And hope doesn’t disappoint us, because through the Holy Spirit God’s love has been poured into our hearts.
St. Paul said that too.
That is what salvation looks and feels like in the music of the passion and the resurrection.
From the garden, let’s move out into a courtyard. It is crowded, buzzing with excited rumors. Soldiers, tourists, locals mix and mill about a fire. Among them, collar up, head tucked, avoiding every eye, is Peter. Now, commotion! Soldiers hustle Jesus through to lock him down for the night. Jesus spies Peter by the fire. Jesus knows his friend. He turns towards Peter, who looks away, too late. We can count on this: lurking in every worked up crowd is someone eager to identify a culprit.
“Hey…I’ve got it!” a woman shouts pointing straight at Peter. “You know him. You are with his crew!”
“Woman, I do not know him.” Peter’s first denial.
A moment later comes the second, this time to a male accuser who cries: “You. Yes, you. You’re one of them!” “Man, I am not,” he swears. “I am no friend of Jesus.” Two denials down, with one to go.
An hour later, another nosy witness snitches: “Certainly this man also was with him; for he is a Galilean.” This time Peter screams: “Man, I do not know what you are saying.” Jesus looks him in the eye. Cymbals clash, a cello mourns, a rooster crows.
Peter represents our failures too. Sometimes in life, we flunk the test spiritually and morally. These tests can happen so fast we could not have seen it coming. I tell young clergy to expect to face a crisis every three years. If that holds for priests it may be because it's true for everyone.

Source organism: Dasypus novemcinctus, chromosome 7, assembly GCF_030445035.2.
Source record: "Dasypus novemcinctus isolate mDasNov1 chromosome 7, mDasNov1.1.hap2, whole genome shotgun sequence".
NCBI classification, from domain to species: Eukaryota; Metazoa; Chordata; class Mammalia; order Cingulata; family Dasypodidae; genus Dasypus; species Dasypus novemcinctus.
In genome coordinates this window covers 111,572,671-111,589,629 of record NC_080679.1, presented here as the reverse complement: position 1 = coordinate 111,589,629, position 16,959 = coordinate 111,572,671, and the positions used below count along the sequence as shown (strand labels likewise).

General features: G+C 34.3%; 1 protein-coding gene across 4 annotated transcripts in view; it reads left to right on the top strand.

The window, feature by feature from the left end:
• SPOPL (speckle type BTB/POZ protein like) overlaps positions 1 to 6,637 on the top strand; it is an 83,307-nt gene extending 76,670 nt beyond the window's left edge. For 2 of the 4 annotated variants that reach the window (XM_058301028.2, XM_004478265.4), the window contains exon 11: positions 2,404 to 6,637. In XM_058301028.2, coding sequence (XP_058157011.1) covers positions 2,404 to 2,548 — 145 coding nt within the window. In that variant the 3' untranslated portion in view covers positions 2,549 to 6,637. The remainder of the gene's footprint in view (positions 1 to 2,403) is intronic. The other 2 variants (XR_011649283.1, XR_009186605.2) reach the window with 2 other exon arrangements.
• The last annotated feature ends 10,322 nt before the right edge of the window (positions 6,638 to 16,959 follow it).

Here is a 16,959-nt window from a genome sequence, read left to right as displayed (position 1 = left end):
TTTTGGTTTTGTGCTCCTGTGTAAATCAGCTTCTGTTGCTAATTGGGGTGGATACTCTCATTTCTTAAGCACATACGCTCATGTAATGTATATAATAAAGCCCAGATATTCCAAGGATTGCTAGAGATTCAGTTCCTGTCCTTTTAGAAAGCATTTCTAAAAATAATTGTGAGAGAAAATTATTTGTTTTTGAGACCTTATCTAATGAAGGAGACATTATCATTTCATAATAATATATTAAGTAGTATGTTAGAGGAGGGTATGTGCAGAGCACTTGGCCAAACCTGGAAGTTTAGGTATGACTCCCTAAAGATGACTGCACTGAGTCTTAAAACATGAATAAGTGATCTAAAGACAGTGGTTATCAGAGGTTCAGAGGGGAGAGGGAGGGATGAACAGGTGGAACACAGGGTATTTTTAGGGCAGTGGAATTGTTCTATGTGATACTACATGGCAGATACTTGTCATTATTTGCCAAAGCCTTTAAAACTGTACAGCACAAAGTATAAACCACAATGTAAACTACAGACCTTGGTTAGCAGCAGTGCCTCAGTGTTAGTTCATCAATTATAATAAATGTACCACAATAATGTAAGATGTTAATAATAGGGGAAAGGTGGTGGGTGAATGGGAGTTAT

According to Barth, we live in the turn from doubt to faith, despair to hope, injury to pardon. We live in the turn, not beyond it. It is always just happening. On blue-bird sunny faithful days, doubt is still in sight, in the rear view mirror. Blink once and now its in the back seat. Blink twice and now its riding shotgun. Every now and then it tries to grab the wheel. In the heat of the moment, Peter’s doubt took over. Let’s remember Peter has a wife and may have children who depend on him. By lying he goes free. If he tells the truth, who knows? So Peter failed his test.
But when Jesus called him “Rock” he knew what he was getting. “On this rock, I will build my church,” he declared, “and the powers of hell shall not prevail against it.” Maybe he said that with a little smile, knowing that he’d built his church on faith that had lost its nerve in crisis, but:
“Through the Holy Spirit, God’s love has been poured into our hearts.”
That love turns darkness to its own advantage, and that is how the powers of hell are overthrown.
When Christ returns come Easter, he does not deny his own denier. Jesus doesn’t say of Peter: “I don’t know him.” Instead, he asks, three times, “Peter do you love me?” Three times, Peter answers “Yes, you know I love you.” Three times Jesus says: “So feed my sheep.” Peter’s threefold experience of failure makes him that much stronger, and by the end of his life, he has become the man he had always boasted that he would be.
In our losses, through our trials, we are “more than conquerors” in Christ.
It is true, as promised, that as we wait upon the Lord, we shall renew our strength.
We do mount up with wings like eagles.
In this music of the gospel, we run up and down the scales, from note to note, and do not grow weary.
We walk through death and do not faint.